The physician may also need to indicate that another procedure was performed during the postoperative  period of the initial procedure. When this subsequent procedure is related to the first procedure and requires the use of the operating room, this circumstance may be reported by adding the modifier “-78” to the related procedure.

NOTE: The CPT definition for this modifier does not limit its use to treatment for complications.

Unrelated Procedures or Visits During the Postoperative Period

Two CPT modifiers were established to simplify billing for visits and other procedures which are furnished during the postoperative period of a surgical procedure, but which are not included in the payment for the surgical procedure.

Modifier “-79: Reports an unrelated procedure by the same physician during a postoperative period. The physician may need to indicate that the performance of a procedure or service during a postoperative period was unrelated to the original procedure.

A new postoperative period begins when the unrelated procedure is billed.

Modifier “-24: Reports an unrelated evaluation and management service by same physician during a postoperative period. The physician may need to indicate that an evaluation and management service was performed during the postoperative period of an unrelated procedure. This circumstance is reported by adding the modifier “-24” to the appropriate level of evaluation and management service.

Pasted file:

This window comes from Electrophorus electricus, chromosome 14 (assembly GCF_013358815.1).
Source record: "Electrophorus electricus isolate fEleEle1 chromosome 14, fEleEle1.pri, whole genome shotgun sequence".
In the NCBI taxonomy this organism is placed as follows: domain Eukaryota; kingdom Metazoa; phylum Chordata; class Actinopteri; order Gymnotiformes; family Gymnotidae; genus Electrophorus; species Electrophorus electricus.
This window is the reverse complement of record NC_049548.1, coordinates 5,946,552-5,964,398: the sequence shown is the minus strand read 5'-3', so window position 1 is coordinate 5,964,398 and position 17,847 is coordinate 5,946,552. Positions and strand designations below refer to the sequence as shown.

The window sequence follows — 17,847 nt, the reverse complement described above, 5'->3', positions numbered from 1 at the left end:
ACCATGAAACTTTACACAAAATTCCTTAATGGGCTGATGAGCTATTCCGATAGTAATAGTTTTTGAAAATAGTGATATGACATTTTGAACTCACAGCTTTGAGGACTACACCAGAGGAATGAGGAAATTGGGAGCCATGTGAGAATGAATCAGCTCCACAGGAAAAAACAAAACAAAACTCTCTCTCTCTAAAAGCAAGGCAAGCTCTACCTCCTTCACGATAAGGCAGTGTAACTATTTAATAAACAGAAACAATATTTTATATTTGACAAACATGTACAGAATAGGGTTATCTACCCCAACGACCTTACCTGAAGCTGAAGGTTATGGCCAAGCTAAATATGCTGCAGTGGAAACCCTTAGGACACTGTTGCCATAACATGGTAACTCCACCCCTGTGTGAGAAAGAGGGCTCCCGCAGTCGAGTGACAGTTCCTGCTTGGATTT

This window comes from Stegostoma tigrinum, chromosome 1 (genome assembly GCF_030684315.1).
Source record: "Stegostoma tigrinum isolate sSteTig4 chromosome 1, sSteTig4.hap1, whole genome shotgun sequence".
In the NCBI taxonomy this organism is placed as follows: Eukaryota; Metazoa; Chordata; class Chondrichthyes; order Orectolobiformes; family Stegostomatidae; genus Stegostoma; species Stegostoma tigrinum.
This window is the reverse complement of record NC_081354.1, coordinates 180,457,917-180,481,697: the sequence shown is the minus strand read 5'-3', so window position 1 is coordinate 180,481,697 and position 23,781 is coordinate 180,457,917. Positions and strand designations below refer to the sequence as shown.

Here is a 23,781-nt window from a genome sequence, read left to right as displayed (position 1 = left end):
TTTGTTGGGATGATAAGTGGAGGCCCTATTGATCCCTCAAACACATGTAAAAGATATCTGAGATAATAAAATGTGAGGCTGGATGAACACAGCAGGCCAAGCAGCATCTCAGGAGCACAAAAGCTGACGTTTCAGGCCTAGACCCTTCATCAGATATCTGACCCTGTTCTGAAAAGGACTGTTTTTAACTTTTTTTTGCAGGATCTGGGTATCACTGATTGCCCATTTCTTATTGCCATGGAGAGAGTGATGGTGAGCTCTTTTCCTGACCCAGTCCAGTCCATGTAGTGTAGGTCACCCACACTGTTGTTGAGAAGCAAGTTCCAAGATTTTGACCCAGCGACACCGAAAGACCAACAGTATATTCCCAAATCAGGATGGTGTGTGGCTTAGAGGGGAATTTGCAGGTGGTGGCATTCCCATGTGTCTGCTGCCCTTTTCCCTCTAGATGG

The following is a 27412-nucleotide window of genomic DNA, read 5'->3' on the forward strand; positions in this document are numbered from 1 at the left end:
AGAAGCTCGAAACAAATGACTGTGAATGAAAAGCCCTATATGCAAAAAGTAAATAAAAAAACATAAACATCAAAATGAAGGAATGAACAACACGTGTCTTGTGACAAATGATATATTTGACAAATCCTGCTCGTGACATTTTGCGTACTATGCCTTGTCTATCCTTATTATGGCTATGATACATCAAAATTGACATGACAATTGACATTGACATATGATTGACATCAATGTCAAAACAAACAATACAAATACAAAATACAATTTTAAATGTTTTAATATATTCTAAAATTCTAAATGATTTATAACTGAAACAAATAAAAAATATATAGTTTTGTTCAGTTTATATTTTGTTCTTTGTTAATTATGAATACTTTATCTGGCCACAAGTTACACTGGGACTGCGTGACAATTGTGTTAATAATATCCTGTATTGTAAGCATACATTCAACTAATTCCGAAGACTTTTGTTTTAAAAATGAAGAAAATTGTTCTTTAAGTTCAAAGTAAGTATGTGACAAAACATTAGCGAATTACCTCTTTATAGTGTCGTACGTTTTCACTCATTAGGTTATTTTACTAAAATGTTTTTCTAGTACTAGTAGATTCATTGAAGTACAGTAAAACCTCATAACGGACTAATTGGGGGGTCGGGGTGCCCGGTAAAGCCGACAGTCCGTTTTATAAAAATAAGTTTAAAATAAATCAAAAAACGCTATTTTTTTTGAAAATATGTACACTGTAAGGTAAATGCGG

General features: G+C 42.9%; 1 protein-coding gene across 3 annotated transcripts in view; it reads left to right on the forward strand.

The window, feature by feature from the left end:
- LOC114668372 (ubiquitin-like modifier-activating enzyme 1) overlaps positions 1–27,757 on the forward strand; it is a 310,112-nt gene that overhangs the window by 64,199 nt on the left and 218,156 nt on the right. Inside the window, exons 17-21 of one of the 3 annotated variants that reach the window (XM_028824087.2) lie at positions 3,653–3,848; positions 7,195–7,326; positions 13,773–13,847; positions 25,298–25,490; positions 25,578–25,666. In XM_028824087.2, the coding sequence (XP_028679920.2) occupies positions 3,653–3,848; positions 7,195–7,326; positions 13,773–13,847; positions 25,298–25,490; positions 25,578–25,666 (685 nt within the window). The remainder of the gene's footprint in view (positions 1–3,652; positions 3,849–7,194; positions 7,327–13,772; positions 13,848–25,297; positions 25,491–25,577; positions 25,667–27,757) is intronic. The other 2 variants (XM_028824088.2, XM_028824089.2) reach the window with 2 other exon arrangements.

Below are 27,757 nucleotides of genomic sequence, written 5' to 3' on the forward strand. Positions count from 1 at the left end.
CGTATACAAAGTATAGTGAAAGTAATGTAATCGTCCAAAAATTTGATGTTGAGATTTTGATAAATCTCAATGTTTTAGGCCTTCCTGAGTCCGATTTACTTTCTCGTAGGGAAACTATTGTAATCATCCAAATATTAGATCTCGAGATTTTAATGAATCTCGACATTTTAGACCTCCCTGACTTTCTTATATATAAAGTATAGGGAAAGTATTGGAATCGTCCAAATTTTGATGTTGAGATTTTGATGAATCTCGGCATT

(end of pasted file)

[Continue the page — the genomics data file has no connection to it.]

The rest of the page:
Services submitted with the “-24” modifier must be sufficiently  documented to establish that the visit was unrelated to the surgery. A diagnosis code that clearly indicates that the reason for the encounter was unrelated to the surgery is acceptable documentation.

A physician who is responsible for postoperative care and has reported and been paid using modifier “- 55” also uses modifier “-24” to report any unrelated visits.

Prepayment Edits to Detect Separate Billing of Services Included in the Global Package

In addition to the correct coding edits, A/B MACs (B) must be capable of detecting certain other services included in the payment for a major or minor surgery or for an endoscopy. On a prepayment basis, A/B MACs (B) identify the services that meet the following conditions:

• Preoperative services that are submitted on the same claim or on a subsequent claim as a surgical procedure; or

• Same day or postoperative services that are submitted on the same claim or on a subsequent claim as a surgical procedure or endoscopy; and -

• Services that were furnished within the prescribed global period of the surgical procedure;